It's been lonely around here the past 3½ weeks. The girls have been back in Taiwan, and while I've been busy with work during the week, and trying to ride my bike as much as possible on the weekends, I'm long past the bachelor stage in life, and it would be nice to have the family back together again. Which should happen by the middle of next week, when my wife and daughter are scheduled to come back to Shànghăi 上海 from Fēngyuán 豐原.
I've received word that our next post is going to be in Vilnius, the capital of Lithuania, beginning in May 2016. This won't be officially confirmed until the middle of next month, but in all likelihood we're headed to one of the Baltic states after Shanghai. While my hope was to remain in Asia (preferably in Japan or South Korea, though Manila was also high on my list), I'm not complaining about this assignment. Vilnius was in my top ten, and it was the first choice for a European post. It'll mean having to learn Lithuanian, but I'm sure I'll like it more than Mandarin.
So we have about a year left in Shanghai. It's been a great post, but after all those years spent in Taiwan and now here, I'm done with living and working in Chinese societies. Today's bike ride only reinforced that feeling. I didn't mind the sweaty 30K+ round trip to the northern part of Shanghai (though I had some pretty bad leg cramps after coming home!), but in addition to the usual stress of maneuvering around careless drivers and clueless pedestrians, this afternoon I also had to deal with Hàn 汉 chauvinist convenience store clerks and petty-minded traffic wardens. I certainly could've (and should've) handled the situations in a more level-headed manner, but it'll certainly be nice to finally get away from all of this (I hope!). Unlike many of colleagues here, I don't intend on making China the focus of my career. The government may have different ideas, but for now, I'm going to enjoy the time remaining here before focusing on a different part of the planet.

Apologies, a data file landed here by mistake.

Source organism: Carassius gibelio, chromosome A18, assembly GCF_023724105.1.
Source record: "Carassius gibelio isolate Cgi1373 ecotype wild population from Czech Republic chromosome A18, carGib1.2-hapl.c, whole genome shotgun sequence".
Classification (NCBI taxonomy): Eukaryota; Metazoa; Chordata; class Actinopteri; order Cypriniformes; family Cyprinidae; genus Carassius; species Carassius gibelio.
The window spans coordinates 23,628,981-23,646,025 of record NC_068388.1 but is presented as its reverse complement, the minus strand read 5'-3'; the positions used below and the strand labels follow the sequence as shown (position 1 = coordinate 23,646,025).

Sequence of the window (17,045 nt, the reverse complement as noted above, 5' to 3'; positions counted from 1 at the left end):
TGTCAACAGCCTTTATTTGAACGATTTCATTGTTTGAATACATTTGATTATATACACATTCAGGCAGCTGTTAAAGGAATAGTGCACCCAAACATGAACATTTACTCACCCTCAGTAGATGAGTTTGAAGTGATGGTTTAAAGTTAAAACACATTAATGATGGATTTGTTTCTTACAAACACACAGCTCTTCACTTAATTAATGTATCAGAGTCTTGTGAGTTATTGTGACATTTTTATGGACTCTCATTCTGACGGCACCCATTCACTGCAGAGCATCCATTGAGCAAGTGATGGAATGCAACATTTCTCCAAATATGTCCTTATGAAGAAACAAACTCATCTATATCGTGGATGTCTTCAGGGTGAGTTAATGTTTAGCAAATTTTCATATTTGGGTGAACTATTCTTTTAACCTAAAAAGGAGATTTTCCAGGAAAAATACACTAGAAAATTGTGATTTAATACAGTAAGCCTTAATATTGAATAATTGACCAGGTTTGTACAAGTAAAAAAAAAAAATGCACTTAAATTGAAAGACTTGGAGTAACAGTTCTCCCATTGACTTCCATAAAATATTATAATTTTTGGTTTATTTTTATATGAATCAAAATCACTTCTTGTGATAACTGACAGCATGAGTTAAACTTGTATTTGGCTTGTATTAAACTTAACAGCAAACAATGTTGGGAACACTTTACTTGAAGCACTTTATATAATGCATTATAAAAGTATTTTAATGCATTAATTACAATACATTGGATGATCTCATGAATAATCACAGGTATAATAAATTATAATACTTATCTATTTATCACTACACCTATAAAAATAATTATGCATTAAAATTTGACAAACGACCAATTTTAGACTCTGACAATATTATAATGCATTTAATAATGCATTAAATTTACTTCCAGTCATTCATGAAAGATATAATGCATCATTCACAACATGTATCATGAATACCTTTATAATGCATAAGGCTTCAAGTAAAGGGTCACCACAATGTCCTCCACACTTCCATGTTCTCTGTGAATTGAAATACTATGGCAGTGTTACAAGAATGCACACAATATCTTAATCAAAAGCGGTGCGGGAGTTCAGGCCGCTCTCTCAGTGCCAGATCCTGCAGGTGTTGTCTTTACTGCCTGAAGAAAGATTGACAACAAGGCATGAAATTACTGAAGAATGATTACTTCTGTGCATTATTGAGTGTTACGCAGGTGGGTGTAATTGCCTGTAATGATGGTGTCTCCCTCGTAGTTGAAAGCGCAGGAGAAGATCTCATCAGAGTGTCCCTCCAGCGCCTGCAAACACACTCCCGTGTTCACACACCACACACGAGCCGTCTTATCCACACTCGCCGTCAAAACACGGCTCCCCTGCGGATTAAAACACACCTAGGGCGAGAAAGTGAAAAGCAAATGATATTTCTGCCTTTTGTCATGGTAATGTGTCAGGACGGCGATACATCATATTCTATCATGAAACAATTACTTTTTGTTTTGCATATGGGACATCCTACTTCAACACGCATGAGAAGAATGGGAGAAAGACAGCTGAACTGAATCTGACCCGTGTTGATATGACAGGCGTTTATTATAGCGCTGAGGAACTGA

One of the classic views of Shanghai. The monstrosity on the left is the Broadway Mansions, an Art Deco mistake dating from 1934.
Not sure what this building is being used for, or whether or not it dates from the International Settlement era, but its appearance was much more pleasing to the eye than...
...the nearby China Tobacco Museum.
Shanghai's rapid development as China's commercial capital in recent decades has meant a disappointing number of remaining Communist/Socialist "artistic" relics, but I did come across this at a park where I stopped for a water break. Appropriate as it was close to the National Anthem Gallery, whatever that may be.
A wall sign outside a large construction site. Other panels referred to ideas of a "Beautiful Shanghai" and "Wise and Farsighted Innovation". The "Chinese Dream" 中国梦 is Xí Jìnpíng's 习近平 attempt to leave a lasting legacy when he eventually steps down from the offices he currently holds. Like much Chinese socialist thought, no one is sure exactly what it means.
The area where I rode my bike to was once a sanctuary for Jewish refugees fleeing the horrors of Nazi persecution before and during the Second World War in Europe. Across the street from this wall is a museum devoted to Shanghai's Jewish history. I would've gone in to have a look, but I was a sweaty mess by this point. Something to save for another day...
Shanghai in many ways reminds me of Tōkyō 東京 during the late 80's and early 90's - a booming city where anything goes when it comes to architecture. I have no idea of the purpose of this building - though it appeared to be almost finished, I couldn't find a name or any signs describing what it will be used for.
On the way back, crossing over Sūzhōu Creek 苏州河. The building on the right is the Main Post Office, which houses a mildly interesting Post Museum 邮政博物馆.